So, naturally, we started our descent. Nothing to worry about there, just two boys clambering through the muck, rods in hands looking for the best possible spot to try our luck. We had our sights on some big catfish, and for the most part managed the trek down the embankment with some degree of grace. We slipped and slid carefully down toward the muddy waters.
And then Greg slipped.
About 3/4 of the way down, he fell. Fell right on his ass and slid, slid all the way down, mud spraying every which way as the waters rose to meet him. Can you imagine? At the end of the muddy banks he came to the muddy edges of the muddy waters. Greg’s feet went right in.
I think he probably stopped breathing. I definitely did. Up to his knees, Greg stood there buried in the mud, and all I could think of were the brand new, sparkling white, untainted sneakers, and his mom’s voice ringing in our ears: “Don’t go to the river.”
For half a second, I wondered if they could someone emerge from the holes, squelchy and all, and still be pearly white. Then reality hit.
He was stuck. He could barely move, and I was only about halfway down, looking on from above. I scrambled down as fast as I could, getting a little dirty myself, but I never fell into the mud. I was able to navigate my way to him until we stood side by side, looking out across the water, albeit from viewpoints about 2 feet apart.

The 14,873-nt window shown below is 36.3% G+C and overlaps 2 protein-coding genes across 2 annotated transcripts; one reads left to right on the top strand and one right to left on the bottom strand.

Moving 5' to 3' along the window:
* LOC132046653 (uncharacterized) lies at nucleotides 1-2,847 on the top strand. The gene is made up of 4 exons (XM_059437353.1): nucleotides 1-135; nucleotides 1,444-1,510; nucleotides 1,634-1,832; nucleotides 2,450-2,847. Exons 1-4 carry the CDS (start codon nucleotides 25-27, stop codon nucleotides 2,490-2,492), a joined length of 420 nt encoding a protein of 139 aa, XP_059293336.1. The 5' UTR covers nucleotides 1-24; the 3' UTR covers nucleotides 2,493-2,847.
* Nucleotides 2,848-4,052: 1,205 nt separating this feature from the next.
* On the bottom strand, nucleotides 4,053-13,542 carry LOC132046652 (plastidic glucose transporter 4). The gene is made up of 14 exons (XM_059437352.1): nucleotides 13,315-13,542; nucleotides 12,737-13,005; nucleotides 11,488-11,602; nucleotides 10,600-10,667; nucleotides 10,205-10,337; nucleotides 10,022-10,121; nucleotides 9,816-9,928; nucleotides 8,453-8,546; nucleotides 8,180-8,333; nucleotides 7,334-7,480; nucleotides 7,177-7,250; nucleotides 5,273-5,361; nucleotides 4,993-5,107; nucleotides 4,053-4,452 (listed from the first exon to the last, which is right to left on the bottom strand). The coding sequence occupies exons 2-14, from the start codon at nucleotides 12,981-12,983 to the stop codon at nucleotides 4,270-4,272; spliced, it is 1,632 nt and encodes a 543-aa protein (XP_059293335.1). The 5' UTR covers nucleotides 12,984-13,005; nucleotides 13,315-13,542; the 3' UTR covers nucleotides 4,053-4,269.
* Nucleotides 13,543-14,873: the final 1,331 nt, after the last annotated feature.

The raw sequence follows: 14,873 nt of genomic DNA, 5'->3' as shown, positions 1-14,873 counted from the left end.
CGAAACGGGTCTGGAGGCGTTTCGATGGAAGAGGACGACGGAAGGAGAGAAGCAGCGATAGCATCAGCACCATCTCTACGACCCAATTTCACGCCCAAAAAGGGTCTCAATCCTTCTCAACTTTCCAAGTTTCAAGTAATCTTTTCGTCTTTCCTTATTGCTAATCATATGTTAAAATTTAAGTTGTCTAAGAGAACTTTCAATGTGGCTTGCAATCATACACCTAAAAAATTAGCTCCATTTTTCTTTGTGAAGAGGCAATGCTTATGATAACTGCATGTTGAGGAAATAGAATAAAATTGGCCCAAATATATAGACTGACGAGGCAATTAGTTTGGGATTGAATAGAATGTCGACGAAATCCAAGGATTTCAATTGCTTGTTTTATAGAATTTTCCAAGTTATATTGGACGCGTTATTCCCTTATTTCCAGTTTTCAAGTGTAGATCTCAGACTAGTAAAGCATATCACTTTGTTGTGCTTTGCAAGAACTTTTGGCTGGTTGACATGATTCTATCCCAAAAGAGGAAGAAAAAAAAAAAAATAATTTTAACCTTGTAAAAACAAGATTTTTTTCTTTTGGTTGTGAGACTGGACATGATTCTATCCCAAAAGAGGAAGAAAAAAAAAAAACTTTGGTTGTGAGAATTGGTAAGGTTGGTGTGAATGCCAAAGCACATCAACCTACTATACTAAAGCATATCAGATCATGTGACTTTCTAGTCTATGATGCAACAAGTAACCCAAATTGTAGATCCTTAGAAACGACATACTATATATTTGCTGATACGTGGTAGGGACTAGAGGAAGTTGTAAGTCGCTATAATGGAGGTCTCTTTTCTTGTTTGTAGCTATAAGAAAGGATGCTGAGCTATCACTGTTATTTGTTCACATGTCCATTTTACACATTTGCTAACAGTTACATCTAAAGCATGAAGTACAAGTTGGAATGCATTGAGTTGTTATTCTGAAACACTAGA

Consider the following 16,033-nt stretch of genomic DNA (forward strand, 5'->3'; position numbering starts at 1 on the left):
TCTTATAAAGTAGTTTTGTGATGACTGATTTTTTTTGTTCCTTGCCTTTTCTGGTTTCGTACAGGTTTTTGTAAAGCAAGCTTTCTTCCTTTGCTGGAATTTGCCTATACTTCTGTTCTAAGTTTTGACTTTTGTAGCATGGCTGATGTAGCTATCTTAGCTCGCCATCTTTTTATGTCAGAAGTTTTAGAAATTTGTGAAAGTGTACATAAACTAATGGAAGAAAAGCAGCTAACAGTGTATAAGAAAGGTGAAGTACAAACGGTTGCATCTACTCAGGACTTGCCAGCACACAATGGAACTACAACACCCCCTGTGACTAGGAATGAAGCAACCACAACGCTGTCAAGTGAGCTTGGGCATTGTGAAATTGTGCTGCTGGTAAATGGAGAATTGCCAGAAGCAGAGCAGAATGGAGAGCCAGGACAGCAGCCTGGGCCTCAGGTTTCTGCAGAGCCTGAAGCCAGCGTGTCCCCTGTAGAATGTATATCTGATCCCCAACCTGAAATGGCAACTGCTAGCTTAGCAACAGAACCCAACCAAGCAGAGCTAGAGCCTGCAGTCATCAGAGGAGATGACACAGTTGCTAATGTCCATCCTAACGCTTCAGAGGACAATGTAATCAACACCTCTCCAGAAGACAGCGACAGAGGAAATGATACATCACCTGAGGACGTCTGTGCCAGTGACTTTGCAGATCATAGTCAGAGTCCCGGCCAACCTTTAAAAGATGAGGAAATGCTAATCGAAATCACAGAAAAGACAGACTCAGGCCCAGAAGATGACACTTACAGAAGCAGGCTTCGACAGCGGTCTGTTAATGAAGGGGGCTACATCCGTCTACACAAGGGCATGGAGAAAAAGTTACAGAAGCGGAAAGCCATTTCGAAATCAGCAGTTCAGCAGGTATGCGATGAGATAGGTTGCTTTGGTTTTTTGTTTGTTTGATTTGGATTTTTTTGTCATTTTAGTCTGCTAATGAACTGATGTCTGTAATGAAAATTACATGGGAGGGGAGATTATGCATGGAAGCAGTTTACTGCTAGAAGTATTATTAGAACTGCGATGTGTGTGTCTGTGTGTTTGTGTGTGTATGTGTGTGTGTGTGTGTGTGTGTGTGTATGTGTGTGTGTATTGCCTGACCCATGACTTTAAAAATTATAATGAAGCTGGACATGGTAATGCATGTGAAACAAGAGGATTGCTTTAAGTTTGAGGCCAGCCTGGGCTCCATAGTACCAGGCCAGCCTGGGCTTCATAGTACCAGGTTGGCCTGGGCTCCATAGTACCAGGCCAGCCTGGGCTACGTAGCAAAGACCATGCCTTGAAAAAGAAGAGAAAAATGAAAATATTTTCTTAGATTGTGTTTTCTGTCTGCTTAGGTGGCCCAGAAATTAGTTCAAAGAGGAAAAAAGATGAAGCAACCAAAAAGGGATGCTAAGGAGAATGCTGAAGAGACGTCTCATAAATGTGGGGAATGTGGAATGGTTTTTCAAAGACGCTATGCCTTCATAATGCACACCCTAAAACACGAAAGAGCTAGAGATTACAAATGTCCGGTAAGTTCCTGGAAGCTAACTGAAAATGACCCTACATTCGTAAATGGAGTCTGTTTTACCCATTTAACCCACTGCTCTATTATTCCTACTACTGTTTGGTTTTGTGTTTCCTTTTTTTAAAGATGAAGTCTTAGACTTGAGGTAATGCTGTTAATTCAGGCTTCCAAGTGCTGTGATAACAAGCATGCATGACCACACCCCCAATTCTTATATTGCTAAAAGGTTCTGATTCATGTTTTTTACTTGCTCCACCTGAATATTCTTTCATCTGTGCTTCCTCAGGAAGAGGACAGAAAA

As kids, we’d already had our minds set on one goal, and that was to fish. So, naturally, I cast out. What else can you do? When the punishment is looming in your future inevitably, you might as well earn it.
We fished for about 30 minutes before the reality set in, and it stopped being fun. We realized we had to get him out. And not just get him out, but go back. Go back to his mom. Go back to his mom with muddy, nasty shoes. Muddy nasty shoes from the Kentucky River — the river she’d meant when she had said “Don’t go to the river.”
What’s worse is that we didn’t even catch anything. At that point, our minds were somewhere else. We trekked back, and Greg did everything he could to clean his shoes along the way. As a ten year old, it probably looked cleaner in his mind, but reality is a different thing. We got back and tried to hide them and wash them off, but Mom’s know. Mom’s always know.
To say she flipped out was an understatement. It was laughable, looking back on it, but he was grounded and I was left solo hanging out at the houses we’d rented. I’d never seen his mom flip out like that, but I guess that’s half the adventure and fun. You never know what’s going to happen, and at least if you go against the grain you might end up with a decent story, or a reason to look back and say kids will be kids.
Note: This tale from my childhood omits one of the most important reasons I do what I do in the first place: fishing. The Kentucky River, for all its slow-moving girth, has many tributaries and backwaters that I’ve heard are excellent for fishing, from shore or kayak. The system is popular for many of the river species you’d expect from bluegill and catfish to crappie, walleye, sauger, and a slew of bass. Chances are if you can get out there you’ll have a decent time and plenty of space to find your own spot, as half the other anglers probably got stuck in the mud elsewhere.